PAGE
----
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#27

helv606

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Posted Oct 1, 2013 @ 5:28 PM

http://hollywoodlife...-brody-suicide/

 

 

“She starts out really unstable,” Morgan told us. “She’s dealing with her emotions and making some mistakes. There is also some romance this season [for Dana] and there is some adventure.”

That “romance” Morgan referred to was, of course, Leo (Sam Underwood), the boy she met in rehab. As for the “mistakes,” we got our first look when Dana started sending Leo naked pictures of herself.

Morgan told us that most of Dana’s decisions, both good and bad, are “based on her father’s absence.”

She also promised us that this season will head in unexpected directions for Dana, as the weight of what her father did sinks in — and continues to rob her of a normal, quiet life.

“It really has been the craziest thing ever since the beginning — and it has been a juicy season!”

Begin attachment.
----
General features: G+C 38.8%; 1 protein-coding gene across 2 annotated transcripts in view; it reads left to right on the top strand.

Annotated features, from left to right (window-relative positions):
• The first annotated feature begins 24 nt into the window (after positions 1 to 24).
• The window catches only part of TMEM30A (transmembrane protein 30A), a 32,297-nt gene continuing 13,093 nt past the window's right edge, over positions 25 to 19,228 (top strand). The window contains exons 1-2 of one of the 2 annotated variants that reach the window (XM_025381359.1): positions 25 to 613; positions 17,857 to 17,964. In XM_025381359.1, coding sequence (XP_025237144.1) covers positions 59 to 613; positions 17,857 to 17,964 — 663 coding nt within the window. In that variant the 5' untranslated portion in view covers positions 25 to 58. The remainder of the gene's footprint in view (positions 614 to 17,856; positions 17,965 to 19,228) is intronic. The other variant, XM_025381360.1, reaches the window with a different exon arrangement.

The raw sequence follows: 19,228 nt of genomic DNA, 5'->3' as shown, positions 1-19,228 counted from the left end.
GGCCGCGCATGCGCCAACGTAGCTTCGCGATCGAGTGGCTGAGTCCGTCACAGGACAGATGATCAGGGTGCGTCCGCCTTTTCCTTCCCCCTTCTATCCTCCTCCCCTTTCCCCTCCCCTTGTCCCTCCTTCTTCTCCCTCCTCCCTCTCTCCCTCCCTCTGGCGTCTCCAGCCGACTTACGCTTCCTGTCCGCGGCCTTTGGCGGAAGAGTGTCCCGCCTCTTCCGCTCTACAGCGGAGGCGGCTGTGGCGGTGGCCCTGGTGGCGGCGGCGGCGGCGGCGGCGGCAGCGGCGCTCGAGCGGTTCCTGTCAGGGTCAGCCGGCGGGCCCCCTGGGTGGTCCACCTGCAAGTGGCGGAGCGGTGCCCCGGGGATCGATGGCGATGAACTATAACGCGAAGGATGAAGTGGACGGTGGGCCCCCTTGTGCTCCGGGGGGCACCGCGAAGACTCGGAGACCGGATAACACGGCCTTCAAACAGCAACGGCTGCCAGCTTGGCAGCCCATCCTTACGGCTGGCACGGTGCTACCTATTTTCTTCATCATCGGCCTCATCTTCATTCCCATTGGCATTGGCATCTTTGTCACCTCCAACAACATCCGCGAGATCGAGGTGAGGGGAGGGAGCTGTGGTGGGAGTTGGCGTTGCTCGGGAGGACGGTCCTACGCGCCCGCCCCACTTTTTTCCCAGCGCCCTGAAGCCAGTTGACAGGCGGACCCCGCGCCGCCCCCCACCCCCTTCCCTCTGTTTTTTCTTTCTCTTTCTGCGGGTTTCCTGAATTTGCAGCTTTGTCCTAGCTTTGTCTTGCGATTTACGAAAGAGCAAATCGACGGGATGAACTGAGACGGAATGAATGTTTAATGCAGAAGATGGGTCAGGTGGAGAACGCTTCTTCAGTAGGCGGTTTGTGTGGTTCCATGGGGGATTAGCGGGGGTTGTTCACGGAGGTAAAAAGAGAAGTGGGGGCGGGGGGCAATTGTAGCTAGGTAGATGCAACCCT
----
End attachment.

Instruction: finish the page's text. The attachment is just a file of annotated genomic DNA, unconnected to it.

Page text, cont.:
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#28

Nightmare Logic

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Posted Oct 14, 2013 @ 9:20 PM

The problem with Dana is that she is accurate.

 

 

We are used to watching teenagers...hell ten year olds who act like adults and talk like no one I have ever met in my life.  Dana talks and acts like an honest to God teenager.  She is actually the best written teen I have seen in years.  

 

I don't get the hatred of Dana.  I think that this season she is one of the more interesting characters.   Her attempted suicide and dealing with the realization that her father is a terrorist is all kinds of interesting and she is knocking it out of the park.  Last season her storyline bordered on stupid but that was more writing than acting and I get what the writers were trying to do.  The sins of the fathers and all that it just didn't play out all that well on the screen.  However THIS season is it playing out very well.  I am quite curious to see where it leads.  


Edited by Nightmare Logic, Oct 14, 2013 @ 9:21 PM.